For householders dependent on electricity, it was a truly miserable day. No heating, no lights, no television, and no way of cooking the Christmas turkey.
North Wales, north-west England and Ireland took the worst battering from winds which gusted to 90mph, leaving a trail of devastation. Three people died in the storms, which swept in from the Atlantic late on Christmas Eve, ripping tiles from roofs and causing havoc on the roads.
The electricity companies called in all their emergency staff, but more than 20,000 homes remained blacked out yesterday afternoon. Scores of roads and railway lines around the country were blocked by fallen trees and chunks of masonry. As clean-up operations began in the North, high winds moved into southern and western England.
During the overnight storms, police in Merseyside received thousands of emergency calls and one council on the Wirral peninsula, where falling trees caused two serious road accidents, declared a local emergency.
In one accident, a 32-year-old woman from Stoke-on-Trent, who was visiting friends in the Wirral, was killed when a tree crushed her car. Another woman died and her passenger was injured in a collision with another vehicle in the Penny Lane area of Liverpool. In the Irish Republic, a man died and his brother was injured in County Kerry when a wall collapsed, trapping them under rubble.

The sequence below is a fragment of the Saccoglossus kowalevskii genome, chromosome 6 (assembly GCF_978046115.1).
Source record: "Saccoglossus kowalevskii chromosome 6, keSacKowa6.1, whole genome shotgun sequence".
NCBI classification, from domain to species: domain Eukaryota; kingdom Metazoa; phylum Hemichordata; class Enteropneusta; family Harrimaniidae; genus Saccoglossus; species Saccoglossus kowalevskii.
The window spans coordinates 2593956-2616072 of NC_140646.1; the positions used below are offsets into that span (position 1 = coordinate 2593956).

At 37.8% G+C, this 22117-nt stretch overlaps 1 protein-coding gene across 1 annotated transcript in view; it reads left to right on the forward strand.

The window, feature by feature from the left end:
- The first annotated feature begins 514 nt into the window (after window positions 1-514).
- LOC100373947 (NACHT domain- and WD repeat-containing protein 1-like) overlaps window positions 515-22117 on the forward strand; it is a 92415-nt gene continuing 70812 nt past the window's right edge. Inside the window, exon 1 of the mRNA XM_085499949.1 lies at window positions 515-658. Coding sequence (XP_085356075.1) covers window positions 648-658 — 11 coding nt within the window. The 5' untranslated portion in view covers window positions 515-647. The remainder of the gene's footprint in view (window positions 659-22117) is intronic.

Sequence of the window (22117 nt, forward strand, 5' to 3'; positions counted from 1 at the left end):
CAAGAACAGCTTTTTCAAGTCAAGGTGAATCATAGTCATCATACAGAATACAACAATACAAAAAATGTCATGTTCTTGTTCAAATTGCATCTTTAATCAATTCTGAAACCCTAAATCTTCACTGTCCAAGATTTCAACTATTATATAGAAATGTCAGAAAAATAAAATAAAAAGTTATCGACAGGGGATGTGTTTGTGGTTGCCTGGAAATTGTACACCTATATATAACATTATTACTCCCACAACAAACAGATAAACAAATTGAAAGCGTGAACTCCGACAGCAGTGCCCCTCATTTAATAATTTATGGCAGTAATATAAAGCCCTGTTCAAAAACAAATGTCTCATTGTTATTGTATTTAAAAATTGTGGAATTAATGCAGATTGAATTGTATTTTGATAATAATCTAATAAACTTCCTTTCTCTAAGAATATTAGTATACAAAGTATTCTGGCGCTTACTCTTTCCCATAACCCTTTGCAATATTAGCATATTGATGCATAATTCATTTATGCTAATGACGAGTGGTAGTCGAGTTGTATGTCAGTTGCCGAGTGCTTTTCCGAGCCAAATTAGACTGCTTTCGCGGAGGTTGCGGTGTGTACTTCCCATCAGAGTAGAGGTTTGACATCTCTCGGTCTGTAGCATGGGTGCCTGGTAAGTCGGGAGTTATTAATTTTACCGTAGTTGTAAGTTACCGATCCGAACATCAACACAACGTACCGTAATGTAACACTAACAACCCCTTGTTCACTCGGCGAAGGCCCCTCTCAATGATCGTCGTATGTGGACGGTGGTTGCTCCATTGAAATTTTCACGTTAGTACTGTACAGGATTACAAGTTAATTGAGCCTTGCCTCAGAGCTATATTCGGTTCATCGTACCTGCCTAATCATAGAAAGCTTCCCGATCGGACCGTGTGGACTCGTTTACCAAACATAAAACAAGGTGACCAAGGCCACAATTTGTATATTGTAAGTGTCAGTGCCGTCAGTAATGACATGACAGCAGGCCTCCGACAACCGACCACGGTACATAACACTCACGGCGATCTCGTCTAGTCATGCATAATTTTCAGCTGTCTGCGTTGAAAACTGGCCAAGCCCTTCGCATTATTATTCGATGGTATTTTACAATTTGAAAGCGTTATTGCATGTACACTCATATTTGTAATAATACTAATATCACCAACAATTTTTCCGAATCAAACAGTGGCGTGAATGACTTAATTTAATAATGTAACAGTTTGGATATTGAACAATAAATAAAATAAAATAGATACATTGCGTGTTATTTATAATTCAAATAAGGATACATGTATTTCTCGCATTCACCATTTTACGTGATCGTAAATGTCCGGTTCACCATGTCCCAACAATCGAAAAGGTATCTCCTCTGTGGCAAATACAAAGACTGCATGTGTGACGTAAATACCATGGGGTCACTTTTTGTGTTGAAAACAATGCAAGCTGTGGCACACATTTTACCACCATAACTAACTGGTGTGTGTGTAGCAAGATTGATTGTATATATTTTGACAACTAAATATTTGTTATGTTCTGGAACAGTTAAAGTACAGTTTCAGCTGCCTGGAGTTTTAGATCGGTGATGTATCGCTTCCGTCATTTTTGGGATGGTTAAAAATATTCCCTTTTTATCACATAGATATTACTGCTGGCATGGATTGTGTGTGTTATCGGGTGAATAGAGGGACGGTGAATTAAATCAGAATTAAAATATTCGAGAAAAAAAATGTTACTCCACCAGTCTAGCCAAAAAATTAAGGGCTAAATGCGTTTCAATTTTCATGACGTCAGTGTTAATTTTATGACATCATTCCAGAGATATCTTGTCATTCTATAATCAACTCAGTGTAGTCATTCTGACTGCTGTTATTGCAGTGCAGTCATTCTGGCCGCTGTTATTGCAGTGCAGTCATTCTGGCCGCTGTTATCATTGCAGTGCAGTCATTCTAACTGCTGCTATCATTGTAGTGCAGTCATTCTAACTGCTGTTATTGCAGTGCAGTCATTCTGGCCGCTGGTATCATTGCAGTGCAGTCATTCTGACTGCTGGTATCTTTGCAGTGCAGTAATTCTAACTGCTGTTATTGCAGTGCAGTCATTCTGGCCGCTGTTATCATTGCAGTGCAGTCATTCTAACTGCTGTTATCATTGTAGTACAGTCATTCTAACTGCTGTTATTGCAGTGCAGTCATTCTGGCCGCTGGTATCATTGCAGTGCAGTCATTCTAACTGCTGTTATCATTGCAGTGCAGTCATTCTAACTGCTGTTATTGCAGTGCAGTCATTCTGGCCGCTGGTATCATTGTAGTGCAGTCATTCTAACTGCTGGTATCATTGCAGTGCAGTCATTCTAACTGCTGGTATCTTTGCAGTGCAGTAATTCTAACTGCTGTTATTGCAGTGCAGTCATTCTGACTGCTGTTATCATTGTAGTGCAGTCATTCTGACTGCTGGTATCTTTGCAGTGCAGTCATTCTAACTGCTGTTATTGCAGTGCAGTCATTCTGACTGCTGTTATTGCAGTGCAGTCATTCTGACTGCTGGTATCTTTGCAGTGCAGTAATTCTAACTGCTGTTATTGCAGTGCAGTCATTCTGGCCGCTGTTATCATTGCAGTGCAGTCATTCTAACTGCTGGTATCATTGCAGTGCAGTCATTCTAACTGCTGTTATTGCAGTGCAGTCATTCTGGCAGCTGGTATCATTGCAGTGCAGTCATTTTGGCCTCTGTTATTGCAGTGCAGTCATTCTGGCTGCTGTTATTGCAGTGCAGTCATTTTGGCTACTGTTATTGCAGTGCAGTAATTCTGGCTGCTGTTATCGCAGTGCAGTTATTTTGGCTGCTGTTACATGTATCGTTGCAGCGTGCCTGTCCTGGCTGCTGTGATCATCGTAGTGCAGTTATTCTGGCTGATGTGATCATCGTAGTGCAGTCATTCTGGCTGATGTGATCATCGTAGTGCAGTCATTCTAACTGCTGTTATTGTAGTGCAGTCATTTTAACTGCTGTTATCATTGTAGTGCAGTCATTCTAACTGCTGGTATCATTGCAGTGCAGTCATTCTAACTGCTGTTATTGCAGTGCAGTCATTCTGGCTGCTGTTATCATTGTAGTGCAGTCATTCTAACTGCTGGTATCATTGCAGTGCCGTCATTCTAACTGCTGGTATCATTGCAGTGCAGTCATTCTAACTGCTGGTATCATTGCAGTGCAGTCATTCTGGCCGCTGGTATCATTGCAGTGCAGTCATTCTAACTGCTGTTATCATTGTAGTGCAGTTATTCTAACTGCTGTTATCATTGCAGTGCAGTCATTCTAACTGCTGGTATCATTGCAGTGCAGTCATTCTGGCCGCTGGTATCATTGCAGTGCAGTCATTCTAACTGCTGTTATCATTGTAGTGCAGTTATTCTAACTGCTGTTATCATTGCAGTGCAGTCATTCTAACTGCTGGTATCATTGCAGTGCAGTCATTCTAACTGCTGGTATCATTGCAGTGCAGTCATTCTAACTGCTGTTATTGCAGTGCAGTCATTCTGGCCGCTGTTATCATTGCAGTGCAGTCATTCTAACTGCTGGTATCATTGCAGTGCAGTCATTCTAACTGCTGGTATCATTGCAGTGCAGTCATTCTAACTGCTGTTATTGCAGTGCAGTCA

On the M53 motorway in the Wirral, an ambulance carrying a kidney to hospital for a transplant was involved in a 10- vehicle pile-up after a tree fell on to the carriageway. Four people were injured. Inspector Colin Davidson, of Merseyside Police, said it was "like the Wild West" in the area at the height of the storm.
Hundreds of trees and lampposts were flattened across Wales, Lancashire, Cumbria, Derbyshire and County Durham. The old Severn bridge at Avonmouth was closed, as was the QEII bridge near Dartford, which links Kent and Essex. Part of the A66 was shut after two lorries were overturned by the winds.
In Nottinghamshire, 30 families were moved from their homes after a boilerhouse chimney began leaning in 70mph gusts. In Cardiff, a man died after climbing on to a bridge and falling into the River Taff.
Some 120,000 homes were blacked out in the Irish Republic, where residents also had to contend with the loss of cable television.Reuse content